Hello reader! What We Learned is a weekly feature here at Hipsters of the Coast. The goal is to take some of the events and articles polluting the Magic world, strip out the chaff (tournament reports, game theory, economics) and give you our superior opinion. Complaints are encouraged.

Last week we spoke at length about the rising numbers in tournament attendance and what Wizards of the Coast can do to continue growing the game worldwide. This week we’re going to talk about why this isn’t necessarily a good thing, and the challenges that it creates for tournament organizers and local gaming stores. Specifically we need to talk about Pro Tour Qualifiers and the alarming rise in attendance at these tournaments and the strain being put on small gaming stores to try to support these events.

Normally I would save these for the Quick Hits but a number of Magic writers over at Star City Games this week voiced their concerns over the growth of the game and the alarming rate at which it is happening. Patrick Chapin gave his viewpoint as a pro player on what Wizards can do to help improve things but also took a look at the implications for tournament organizers [SCG Premium] who run Grand Prix events in the future. Cedric Philips presented some of the pros and cons of what GP Charlotte means for future events [SCG Select] from the perspective of just another player. Finally Brian Kibler, who did not have a great showing, discusses what went wrong at the event and what needs to be improved [SCG Premium] to handle events of this proportion.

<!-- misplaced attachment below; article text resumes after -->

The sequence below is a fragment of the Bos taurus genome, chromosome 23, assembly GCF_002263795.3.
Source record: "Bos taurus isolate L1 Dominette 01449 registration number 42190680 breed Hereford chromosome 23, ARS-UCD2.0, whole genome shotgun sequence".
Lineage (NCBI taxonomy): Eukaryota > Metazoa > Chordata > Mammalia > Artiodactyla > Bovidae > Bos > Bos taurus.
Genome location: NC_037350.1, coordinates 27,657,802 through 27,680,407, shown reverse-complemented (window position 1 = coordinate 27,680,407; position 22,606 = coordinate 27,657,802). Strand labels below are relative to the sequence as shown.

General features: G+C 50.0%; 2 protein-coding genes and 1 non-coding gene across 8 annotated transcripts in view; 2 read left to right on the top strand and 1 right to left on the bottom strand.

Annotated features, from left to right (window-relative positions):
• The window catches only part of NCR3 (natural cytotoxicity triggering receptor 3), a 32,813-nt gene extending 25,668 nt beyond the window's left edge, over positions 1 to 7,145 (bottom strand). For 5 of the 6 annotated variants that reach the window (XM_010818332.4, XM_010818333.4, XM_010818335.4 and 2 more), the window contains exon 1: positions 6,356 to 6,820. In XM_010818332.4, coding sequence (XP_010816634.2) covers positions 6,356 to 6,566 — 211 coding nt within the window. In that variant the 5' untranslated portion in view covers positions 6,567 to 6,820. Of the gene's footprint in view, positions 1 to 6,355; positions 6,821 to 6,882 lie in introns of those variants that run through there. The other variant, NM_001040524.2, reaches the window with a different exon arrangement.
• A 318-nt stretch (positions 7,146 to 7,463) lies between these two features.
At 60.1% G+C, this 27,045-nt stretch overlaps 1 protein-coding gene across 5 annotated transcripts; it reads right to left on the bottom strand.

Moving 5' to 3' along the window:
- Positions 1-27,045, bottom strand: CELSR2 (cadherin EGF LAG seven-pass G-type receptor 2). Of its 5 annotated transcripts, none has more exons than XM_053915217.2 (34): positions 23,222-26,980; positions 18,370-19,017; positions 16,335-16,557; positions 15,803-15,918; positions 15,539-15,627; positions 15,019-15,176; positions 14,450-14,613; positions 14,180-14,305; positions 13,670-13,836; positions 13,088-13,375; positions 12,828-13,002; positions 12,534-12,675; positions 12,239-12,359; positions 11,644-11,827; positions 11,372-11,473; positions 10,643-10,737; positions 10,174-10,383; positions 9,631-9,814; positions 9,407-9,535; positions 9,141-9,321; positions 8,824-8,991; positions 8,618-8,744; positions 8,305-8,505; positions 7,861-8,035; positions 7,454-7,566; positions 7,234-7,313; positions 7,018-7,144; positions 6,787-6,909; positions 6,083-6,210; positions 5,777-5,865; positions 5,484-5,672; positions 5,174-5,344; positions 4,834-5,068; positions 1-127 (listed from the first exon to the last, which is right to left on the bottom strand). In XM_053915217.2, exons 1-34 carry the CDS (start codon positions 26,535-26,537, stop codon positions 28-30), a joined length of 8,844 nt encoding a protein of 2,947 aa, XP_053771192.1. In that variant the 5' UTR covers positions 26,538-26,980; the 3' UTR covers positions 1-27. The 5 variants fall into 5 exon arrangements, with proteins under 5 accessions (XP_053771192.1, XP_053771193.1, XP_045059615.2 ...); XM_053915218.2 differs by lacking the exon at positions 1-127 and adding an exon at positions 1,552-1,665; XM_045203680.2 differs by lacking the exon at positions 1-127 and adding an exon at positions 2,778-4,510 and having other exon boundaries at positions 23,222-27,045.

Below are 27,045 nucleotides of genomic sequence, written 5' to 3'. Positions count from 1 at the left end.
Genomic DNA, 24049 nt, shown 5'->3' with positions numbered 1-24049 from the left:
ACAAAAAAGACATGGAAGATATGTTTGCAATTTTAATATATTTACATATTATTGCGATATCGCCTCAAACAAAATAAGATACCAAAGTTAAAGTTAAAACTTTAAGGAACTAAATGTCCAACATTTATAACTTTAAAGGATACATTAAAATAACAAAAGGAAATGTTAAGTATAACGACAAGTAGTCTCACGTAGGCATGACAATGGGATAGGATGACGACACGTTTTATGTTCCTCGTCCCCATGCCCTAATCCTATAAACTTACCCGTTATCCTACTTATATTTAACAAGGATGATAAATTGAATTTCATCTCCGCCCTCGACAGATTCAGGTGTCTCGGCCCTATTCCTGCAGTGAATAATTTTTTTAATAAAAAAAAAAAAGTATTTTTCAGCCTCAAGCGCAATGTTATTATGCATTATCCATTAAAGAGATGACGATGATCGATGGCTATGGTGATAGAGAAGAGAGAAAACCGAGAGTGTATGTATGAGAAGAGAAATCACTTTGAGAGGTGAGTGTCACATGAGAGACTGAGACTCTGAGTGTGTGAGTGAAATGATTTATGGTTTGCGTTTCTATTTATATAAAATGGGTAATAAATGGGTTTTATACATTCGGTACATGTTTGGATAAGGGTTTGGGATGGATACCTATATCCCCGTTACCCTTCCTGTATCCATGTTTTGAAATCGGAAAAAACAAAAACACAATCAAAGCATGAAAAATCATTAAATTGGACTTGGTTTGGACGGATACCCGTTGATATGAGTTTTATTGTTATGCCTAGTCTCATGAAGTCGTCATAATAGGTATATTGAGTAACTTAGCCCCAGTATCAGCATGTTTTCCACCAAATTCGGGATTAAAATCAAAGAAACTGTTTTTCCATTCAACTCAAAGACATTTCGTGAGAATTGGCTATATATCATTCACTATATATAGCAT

Proportion is the key here. Attendance is on the rise and barring a major gaff on the part of the game’s designers, nothing is going to be able to stop it. But where Star City’s elite writers fall short is that they’re only looking at the Grand Prix events. Somewhere that we stand to see even more issues as a consequence of this growth is on the Pro Tour Qualifier Circuit where attendance is also seeing meteoric increases.

While I didn’t attend a single PTQ over the past two weeks I heard plenty about them. First, running against GP Charlotte last weekend was the PTQ in Brooklyn run by Twenty Sided Store. Second, this past weekend was the PTQ at the Palisades Mall run by Dragon’s Den. Both events had staggering attendance levels and in both cases problems arose as a result. Over 160 people attended the PTQ in Brooklyn and while I haven’t gotten confirmation yet I have to imagine similar numbers headed out to a mall in West Nyack, NY to compete for a blue envelope yesterday.

The obvious problem is where do you sit 160 ravenous Magic players in the middle of the densest county in the nation or inside of a suburban mall or let’s be honest, anywhere really? The logistics of the challenge can be unwieldy for a small gaming store. Thanks to the edict from Wizards that all events need to be run by brick-and-mortar stores, you end up with tournament organizers who normally deal with between 20 and 50 player events suddenly having to manage three to five times that number. Event space needs to be rented. Judges need to be brought in. Employees will need to be brought on for the event. The list goes on.